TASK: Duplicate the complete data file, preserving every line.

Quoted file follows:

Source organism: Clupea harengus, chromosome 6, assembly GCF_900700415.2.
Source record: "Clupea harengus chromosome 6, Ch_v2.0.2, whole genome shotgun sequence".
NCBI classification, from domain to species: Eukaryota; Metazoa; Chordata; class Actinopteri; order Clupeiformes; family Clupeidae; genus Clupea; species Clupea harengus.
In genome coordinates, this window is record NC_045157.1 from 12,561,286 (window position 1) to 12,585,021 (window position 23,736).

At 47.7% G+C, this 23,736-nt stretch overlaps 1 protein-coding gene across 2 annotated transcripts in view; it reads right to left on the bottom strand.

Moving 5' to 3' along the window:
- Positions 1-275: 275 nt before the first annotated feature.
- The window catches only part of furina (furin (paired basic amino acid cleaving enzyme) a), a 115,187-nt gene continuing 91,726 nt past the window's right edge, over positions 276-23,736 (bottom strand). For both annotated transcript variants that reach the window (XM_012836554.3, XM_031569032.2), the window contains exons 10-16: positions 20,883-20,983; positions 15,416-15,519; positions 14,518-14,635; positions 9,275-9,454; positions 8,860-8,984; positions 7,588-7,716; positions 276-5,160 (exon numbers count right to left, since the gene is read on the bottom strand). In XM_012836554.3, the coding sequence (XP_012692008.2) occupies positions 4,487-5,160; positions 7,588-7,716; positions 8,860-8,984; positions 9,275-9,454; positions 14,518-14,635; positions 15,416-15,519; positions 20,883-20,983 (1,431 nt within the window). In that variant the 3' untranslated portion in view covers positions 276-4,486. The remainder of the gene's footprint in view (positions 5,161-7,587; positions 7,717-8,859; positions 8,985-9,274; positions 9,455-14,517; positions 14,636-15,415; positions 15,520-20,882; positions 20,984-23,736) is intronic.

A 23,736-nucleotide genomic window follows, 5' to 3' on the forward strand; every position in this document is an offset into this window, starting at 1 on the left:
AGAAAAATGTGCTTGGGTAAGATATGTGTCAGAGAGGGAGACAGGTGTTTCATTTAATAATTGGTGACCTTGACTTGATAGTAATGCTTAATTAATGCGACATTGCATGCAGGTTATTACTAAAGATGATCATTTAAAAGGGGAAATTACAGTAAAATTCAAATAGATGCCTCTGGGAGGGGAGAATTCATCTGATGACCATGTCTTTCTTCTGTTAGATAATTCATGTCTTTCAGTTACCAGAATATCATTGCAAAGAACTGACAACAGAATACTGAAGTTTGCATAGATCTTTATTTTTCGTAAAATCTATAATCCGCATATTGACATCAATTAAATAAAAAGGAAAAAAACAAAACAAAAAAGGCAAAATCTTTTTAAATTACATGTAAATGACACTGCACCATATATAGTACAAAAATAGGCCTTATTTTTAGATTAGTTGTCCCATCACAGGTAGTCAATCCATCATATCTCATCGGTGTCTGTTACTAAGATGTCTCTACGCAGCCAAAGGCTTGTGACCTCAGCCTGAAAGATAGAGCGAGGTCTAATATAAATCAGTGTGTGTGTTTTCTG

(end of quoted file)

Source organism: Clupea harengus, chromosome 6, assembly GCF_900700415.2.
Source record: "Clupea harengus chromosome 6, Ch_v2.0.2, whole genome shotgun sequence".
NCBI classification, from domain to species: Eukaryota; Metazoa; Chordata; class Actinopteri; order Clupeiformes; family Clupeidae; genus Clupea; species Clupea harengus.
In genome coordinates, this window is record NC_045157.1 from 12,561,286 (window position 1) to 12,585,021 (window position 23,736).

At 47.7% G+C, this 23,736-nt stretch overlaps 1 protein-coding gene across 2 annotated transcripts in view; it reads right to left on the bottom strand.

Moving 5' to 3' along the window:
- Positions 1-275: 275 nt before the first annotated feature.
- The window catches only part of furina (furin (paired basic amino acid cleaving enzyme) a), a 115,187-nt gene continuing 91,726 nt past the window's right edge, over positions 276-23,736 (bottom strand). For both annotated transcript variants that reach the window (XM_012836554.3, XM_031569032.2), the window contains exons 10-16: positions 20,883-20,983; positions 15,416-15,519; positions 14,518-14,635; positions 9,275-9,454; positions 8,860-8,984; positions 7,588-7,716; positions 276-5,160 (exon numbers count right to left, since the gene is read on the bottom strand). In XM_012836554.3, the coding sequence (XP_012692008.2) occupies positions 4,487-5,160; positions 7,588-7,716; positions 8,860-8,984; positions 9,275-9,454; positions 14,518-14,635; positions 15,416-15,519; positions 20,883-20,983 (1,431 nt within the window). In that variant the 3' untranslated portion in view covers positions 276-4,486. The remainder of the gene's footprint in view (positions 5,161-7,587; positions 7,717-8,859; positions 8,985-9,274; positions 9,455-14,517; positions 14,636-15,415; positions 15,520-20,882; positions 20,984-23,736) is intronic.

A 23,736-nucleotide genomic window follows, 5' to 3' on the forward strand; every position in this document is an offset into this window, starting at 1 on the left:
AGAAAAATGTGCTTGGGTAAGATATGTGTCAGAGAGGGAGACAGGTGTTTCATTTAATAATTGGTGACCTTGACTTGATAGTAATGCTTAATTAATGCGACATTGCATGCAGGTTATTACTAAAGATGATCATTTAAAAGGGGAAATTACAGTAAAATTCAAATAGATGCCTCTGGGAGGGGAGAATTCATCTGATGACCATGTCTTTCTTCTGTTAGATAATTCATGTCTTTCAGTTACCAGAATATCATTGCAAAGAACTGACAACAGAATACTGAAGTTTGCATAGATCTTTATTTTTCGTAAAATCTATAATCCGCATATTGACATCAATTAAATAAAAAGGAAAAAAACAAAACAAAAAAGGCAAAATCTTTTTAAATTACATGTAAATGACACTGCACCATATATAGTACAAAAATAGGCCTTATTTTTAGATTAGTTGTCCCATCACAGGTAGTCAATCCATCATATCTCATCGGTGTCTGTTACTAAGATGTCTCTACGCAGCCAAAGGCTTGTGACCTCAGCCTGAAAGATAGAGCGAGGTCTAATATAAATCAGTGTGTGTGTTTTCTG